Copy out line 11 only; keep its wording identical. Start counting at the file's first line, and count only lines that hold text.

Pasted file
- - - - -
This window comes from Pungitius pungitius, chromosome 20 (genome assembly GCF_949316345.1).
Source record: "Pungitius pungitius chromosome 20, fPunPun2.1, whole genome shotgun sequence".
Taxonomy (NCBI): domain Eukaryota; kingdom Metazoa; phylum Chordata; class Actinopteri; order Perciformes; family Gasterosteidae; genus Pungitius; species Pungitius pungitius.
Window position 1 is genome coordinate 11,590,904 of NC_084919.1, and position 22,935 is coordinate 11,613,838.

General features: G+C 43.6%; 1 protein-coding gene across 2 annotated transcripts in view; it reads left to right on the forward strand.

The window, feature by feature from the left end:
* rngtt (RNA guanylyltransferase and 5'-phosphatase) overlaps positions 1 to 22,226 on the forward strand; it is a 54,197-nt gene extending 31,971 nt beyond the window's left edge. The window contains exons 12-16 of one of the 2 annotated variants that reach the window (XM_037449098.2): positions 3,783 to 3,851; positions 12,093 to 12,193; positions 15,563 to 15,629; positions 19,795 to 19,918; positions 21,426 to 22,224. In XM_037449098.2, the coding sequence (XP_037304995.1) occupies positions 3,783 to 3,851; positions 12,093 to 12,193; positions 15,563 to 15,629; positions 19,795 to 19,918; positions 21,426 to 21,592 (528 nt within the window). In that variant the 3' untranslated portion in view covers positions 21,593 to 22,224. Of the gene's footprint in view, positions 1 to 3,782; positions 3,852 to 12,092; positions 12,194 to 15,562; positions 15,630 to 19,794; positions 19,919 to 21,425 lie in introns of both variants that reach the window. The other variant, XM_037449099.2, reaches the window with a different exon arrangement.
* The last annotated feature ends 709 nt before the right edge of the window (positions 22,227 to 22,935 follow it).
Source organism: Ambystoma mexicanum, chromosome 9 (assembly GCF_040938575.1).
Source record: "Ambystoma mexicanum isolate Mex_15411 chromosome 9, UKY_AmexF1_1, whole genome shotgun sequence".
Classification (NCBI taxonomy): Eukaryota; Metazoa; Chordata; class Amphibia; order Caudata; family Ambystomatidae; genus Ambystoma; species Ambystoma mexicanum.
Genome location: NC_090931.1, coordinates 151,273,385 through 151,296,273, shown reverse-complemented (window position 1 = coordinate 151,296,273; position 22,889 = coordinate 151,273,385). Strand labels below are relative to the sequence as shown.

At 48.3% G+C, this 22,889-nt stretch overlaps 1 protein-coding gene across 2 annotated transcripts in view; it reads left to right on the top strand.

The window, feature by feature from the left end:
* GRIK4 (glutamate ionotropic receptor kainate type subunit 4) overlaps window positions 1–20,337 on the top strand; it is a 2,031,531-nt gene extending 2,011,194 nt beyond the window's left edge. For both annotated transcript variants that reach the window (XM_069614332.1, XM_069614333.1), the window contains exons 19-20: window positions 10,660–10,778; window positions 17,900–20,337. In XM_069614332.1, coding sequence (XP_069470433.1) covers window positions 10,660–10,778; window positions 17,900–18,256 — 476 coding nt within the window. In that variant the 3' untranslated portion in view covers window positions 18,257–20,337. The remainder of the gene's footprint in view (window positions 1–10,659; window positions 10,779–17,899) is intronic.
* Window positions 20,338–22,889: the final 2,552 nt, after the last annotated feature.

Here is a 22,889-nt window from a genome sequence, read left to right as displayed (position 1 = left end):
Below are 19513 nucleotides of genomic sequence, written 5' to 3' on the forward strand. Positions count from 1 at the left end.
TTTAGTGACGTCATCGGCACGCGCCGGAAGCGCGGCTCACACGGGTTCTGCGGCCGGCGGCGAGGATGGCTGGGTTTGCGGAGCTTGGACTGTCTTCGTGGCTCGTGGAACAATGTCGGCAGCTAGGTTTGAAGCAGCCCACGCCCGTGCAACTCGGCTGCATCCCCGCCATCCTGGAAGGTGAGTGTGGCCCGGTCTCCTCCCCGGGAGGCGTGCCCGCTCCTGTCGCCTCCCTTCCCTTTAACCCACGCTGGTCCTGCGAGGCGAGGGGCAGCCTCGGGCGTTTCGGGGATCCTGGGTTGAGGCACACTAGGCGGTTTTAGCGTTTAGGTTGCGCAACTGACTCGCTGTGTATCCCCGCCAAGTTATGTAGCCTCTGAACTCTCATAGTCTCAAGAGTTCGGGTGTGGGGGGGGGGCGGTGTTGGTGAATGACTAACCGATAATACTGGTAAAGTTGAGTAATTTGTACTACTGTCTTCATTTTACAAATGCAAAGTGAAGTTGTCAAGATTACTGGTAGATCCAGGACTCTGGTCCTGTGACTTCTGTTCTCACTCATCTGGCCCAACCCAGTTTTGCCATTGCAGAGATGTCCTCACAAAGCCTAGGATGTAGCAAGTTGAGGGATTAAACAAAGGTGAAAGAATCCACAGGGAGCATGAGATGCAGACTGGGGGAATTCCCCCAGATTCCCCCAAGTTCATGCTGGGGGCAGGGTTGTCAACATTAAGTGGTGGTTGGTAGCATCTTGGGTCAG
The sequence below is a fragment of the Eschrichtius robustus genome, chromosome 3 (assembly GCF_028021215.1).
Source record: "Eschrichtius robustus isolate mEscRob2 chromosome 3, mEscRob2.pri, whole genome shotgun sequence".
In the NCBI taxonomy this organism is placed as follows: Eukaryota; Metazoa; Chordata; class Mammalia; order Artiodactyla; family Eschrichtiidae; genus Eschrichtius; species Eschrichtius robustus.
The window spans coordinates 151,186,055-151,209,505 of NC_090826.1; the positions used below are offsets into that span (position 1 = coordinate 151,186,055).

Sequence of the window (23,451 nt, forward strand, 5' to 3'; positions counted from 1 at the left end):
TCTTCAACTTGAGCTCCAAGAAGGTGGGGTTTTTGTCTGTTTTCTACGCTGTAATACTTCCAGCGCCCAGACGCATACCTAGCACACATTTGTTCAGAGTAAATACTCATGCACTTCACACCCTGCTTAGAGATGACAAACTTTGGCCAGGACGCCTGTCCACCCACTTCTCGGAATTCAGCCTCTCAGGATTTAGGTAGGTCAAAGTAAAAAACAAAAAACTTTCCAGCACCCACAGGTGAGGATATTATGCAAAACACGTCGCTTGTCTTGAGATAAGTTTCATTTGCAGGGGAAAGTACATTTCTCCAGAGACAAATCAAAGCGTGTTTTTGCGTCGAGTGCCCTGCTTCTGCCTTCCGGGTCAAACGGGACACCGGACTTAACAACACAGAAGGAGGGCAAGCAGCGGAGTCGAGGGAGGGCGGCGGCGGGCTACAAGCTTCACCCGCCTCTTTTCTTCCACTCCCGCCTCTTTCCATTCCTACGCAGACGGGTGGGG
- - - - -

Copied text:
Classification (NCBI taxonomy): Eukaryota; Metazoa; Chordata; class Amphibia; order Caudata; family Ambystomatidae; genus Ambystoma; species Ambystoma mexicanum.